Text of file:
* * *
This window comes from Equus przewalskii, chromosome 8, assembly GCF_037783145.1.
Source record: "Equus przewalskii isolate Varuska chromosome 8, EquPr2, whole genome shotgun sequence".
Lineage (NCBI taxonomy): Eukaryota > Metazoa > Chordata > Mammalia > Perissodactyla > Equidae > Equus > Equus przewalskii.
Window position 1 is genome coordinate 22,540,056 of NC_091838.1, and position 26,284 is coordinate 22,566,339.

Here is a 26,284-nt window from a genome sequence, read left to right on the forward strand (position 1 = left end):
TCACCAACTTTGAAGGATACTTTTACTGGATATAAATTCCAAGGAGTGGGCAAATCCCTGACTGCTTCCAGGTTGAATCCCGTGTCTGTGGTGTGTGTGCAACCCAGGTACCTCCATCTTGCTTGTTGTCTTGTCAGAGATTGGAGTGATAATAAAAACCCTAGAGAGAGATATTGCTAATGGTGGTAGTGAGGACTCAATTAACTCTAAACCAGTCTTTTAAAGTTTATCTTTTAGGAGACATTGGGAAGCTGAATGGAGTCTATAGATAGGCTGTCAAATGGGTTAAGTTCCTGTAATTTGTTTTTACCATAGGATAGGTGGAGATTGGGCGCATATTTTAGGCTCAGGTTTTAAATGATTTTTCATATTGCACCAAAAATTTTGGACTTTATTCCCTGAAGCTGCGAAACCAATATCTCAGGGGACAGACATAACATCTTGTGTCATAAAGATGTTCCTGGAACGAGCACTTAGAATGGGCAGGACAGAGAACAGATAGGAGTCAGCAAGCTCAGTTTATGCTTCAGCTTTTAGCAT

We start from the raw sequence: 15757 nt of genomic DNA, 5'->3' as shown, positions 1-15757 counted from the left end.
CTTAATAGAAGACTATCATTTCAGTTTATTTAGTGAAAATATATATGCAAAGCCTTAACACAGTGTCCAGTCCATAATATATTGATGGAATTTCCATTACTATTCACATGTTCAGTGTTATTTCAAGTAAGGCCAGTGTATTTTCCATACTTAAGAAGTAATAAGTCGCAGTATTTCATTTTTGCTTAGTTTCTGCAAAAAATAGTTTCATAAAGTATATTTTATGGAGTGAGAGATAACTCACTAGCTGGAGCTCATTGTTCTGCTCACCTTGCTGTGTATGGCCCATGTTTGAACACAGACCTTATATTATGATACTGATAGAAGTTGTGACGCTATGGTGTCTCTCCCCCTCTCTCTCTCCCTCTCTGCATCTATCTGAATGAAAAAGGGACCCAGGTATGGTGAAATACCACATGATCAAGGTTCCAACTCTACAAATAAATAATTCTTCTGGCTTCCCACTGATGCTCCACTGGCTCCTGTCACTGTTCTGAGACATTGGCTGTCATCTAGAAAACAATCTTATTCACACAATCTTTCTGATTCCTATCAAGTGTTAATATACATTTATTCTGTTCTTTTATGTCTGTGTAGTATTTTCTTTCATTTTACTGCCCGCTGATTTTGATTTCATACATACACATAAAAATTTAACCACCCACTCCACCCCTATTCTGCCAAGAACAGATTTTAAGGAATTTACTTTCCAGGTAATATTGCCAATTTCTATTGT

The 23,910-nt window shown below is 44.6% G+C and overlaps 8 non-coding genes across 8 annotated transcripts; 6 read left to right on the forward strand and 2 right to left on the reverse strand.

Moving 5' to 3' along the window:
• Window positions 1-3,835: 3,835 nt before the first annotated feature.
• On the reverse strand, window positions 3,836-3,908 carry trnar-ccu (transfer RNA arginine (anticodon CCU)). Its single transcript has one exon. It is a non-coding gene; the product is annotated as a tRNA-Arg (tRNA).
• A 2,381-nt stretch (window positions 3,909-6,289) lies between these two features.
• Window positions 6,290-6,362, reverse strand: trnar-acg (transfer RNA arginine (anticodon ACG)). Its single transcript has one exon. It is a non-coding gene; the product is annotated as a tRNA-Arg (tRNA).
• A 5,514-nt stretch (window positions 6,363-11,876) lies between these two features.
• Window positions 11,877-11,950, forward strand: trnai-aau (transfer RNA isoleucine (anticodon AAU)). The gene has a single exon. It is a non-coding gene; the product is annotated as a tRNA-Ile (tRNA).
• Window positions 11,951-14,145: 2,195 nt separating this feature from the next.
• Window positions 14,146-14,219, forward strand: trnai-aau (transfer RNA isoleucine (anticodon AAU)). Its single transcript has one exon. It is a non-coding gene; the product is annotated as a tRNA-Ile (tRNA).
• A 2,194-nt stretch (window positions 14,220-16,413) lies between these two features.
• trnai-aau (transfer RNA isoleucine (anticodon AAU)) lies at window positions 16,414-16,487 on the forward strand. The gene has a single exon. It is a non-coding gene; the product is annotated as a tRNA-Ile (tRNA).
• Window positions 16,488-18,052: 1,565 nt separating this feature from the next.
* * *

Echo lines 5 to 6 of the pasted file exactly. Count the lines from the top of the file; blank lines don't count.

Here is a 26,284-nt window from a genome sequence, read left to right on the forward strand (position 1 = left end):
TCACCAACTTTGAAGGATACTTTTACTGGATATAAATTCCAAGGAGTGGGCAAATCCCTGACTGCTTCCAGGTTGAATCCCGTGTCTGTGGTGTGTGTGCAACCCAGGTACCTCCATCTTGCTTGTTGTCTTGTCAGAGATTGGAGTGATAATAAAAACCCTAGAGAGAGATATTGCTAATGGTGGTAGTGAGGACTCAATTAACTCTAAACCAGTCTTTTAAAGTTTATCTTTTAGGAGACATTGGGAAGCTGAATGGAGTCTATAGATAGGCTGTCAAATGGGTTAAGTTCCTGTAATTTGTTTTTACCATAGGATAGGTGGAGATTGGGCGCATATTTTAGGCTCAGGTTTTAAATGATTTTTCATATTGCACCAAAAATTTTGGACTTTATTCCCTGAAGCTGCGAAACCAATATCTCAGGGGACAGACATAACATCTTGTGTCATAAAGATGTTCCTGGAACGAGCACTTAGAATGGGCAGGACAGAGAACAGATAGGAGTCAGCAAGCTCAGTTTATGCTTCAGCTTTTAGCAT